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VIEWS The content of our character: Trayvon and us
by Tracy Baim, Windy City Times
2013-07-15

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Why does the death of one man come to symbolize the deaths of so many? The injustice of justice? The despair of a people?

The LGBTQ community has had its own symbols of injustice. Dan White's "Twinkie defense" in being convicted of lesser charges in the murders of gay Supervisor Harvey Milk and San Francisco Mayor George Moscone. The "gay panic" defenses used in the murders of countless LGBTs over the years. Sodomy convictions of consenting adults. The lack of even an arrest in the murders of thousands of transgender people across the world.

The criminal legal system has failed many people, but perhaps none more so than African Americans. Starting with legally sanctioned slavery, and moving on to various forms of legal discrimination that only broke down in recent decades, the system has mostly failed its people.

When we deal with the highly charged issues of race in this country, the problem is that there are always examples that seem to distort the overarching truth of the matter. There are always going to be ways you can say "but this African American got justice," or "this white person did not get justice." There are always going to be ways the truth can be twisted, and someone else was done wrong who was not African American.

The trick with racism is that it is rarely pure and simple racism. It can't always be documented and exposed as racism. It is usually a slippery mess based on an attempt to be logical and rational, when in fact racism is far from logical or rational. Just as homophobia and sexism are things we just "know" when we experience them, racism is something some people just understand permeates the mindset of huge numbers of Americans.

And the facts are there if we care to see them. Within the memories of this generation of living humans, there are thousands and thousands of examples in the media of racist acts by institutions, by police, by judges, by juries, by poll watchers, by politicians and more. These are offset by increasingly "color-blind" institutions and people, and more fairness in the system. But the facts are clear: racism is not dead, just as homophobia and sexism are not dead.

All of this contributed to the cauldron of controversy last weekend when George Zimmerman was found not guilty in the killing of 17-year-old African American youth Trayvon Martin. Some people wanted to complicate this by noting that Zimmerman is in fact half-Latino, so it was "brown-on-black" crime. But the problem with racism in this country is that it is contagious, and even those who are also potentially victims of racism "catch" and hold on to the stereotypes of other disenfranchised communities.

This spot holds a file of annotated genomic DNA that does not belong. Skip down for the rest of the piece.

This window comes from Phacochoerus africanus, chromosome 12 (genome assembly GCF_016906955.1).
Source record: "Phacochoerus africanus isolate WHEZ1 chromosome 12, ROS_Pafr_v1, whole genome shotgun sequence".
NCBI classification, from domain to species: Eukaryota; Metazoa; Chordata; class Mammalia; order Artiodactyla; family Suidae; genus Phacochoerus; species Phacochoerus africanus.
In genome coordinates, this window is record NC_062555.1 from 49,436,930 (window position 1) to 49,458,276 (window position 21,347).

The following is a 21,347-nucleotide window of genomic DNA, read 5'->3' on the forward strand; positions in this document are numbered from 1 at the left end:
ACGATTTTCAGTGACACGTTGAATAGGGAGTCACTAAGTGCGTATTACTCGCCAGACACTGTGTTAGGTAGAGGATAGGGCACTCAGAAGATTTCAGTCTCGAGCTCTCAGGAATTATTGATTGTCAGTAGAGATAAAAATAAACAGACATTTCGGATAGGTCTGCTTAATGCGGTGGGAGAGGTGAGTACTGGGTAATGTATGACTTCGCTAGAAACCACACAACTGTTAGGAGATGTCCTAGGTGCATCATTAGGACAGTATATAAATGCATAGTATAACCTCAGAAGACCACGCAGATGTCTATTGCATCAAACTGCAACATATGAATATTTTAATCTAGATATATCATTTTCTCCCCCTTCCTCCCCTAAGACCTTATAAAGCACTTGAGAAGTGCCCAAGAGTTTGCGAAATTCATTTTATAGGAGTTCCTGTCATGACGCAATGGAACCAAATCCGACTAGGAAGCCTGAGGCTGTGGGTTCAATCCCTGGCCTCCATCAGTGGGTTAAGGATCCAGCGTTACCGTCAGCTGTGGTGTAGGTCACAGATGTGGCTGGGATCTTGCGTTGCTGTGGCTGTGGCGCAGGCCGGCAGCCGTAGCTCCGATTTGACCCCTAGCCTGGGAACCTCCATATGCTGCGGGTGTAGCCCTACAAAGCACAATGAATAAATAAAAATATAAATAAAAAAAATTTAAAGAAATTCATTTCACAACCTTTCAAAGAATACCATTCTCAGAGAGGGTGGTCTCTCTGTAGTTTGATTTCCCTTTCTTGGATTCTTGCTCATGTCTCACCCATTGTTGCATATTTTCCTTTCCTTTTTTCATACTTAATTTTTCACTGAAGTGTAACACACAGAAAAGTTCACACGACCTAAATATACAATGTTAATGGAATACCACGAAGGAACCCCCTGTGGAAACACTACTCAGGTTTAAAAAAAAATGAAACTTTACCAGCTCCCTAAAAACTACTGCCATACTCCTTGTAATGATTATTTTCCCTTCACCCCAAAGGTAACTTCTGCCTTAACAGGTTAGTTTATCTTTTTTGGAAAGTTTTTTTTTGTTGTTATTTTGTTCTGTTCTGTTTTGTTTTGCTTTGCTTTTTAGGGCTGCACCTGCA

Why does this case resonate for some in the LGBTQ community? First, many LGBTQs are also people of color, and they understand and experience racism first-hand. Second, many people are empathetic to the death of a young man with promise, who was targeted for an immutable characteristic, the color of his skin. And third, many LGBTQs understand that true coalition politics means linking arms with other communities in times of grief and struggle.

Coalition politics is a two-way street. I often hear white LGBTQs complain about a lack support from minorities when it comes to marriage equality and other issues. But many white LGBTQs do not drive on that street the other way when it comes to linking with struggles of communities of color. The value placed on alliances is much better than in the 1970s and 1980s, but we do have a long way to go to feel in true partnership. Being supportive of other causes does not mean you have to agree 100 percent or even 50 percent of the time. We ask communities of faith to be on our side about marriage even if it runs counter to their own religious teachings. We ask that they open the tent for LGBTQs simply because it is the right thing to do, even if it is in opposition to their core beliefs. We need to have the same open mind to be good partners in the civil-rights movement.

The most pernicious forms of homophobia, sexism and racism come down to a one-on-one basis—and that is what doomed Trayvon Martin on the last night of his life. George Zimmerman probably still feels he is not a racist. He can claim he did not target Trayvon because of his skin color. But he did. We know it. Because every day in each of our lives, we must battle against the stereotypes society drills into us. Through media images, TV shows, movies, and more, we are bombarded with one-dimensional portrayals of people of color, of LGBTs, of women. We have to fight mighty hard to see each individual person as a person in their own right, and not representative of their whole race, their whole gender, of every LGBT person.

The year I was born, 1963, Martin Luther King, Jr. gave his "I Have A Dream" speech in Washington, D.C. He said in part: "I have a dream, that my four little children will one day live in a nation where they will not be judged by the color of their skin but by the content of their character. I have a dream today!"

I am now 50 years old, and have witnessed time and again people being judged by the color of their skin, by the people they love, by their gender, by their class, religion and more.

King is dead. Emmett Till is dead. Harvey Milk is dead. Matthew Shepard and Sakia Gunn and Mark Carson and Gwen Araujo and Paige Clay and so many others are dead. And now Trayvon is dead. It is 50 years past time that we judge each individual by the content of their character.

Also see LGBT groups issue open letter: Trayvon deserves justice

www.windycitymediagroup.com/lgbt/LGBT-groups-issue-open-letter-Trayvon-deserves-justice-/43708.html .


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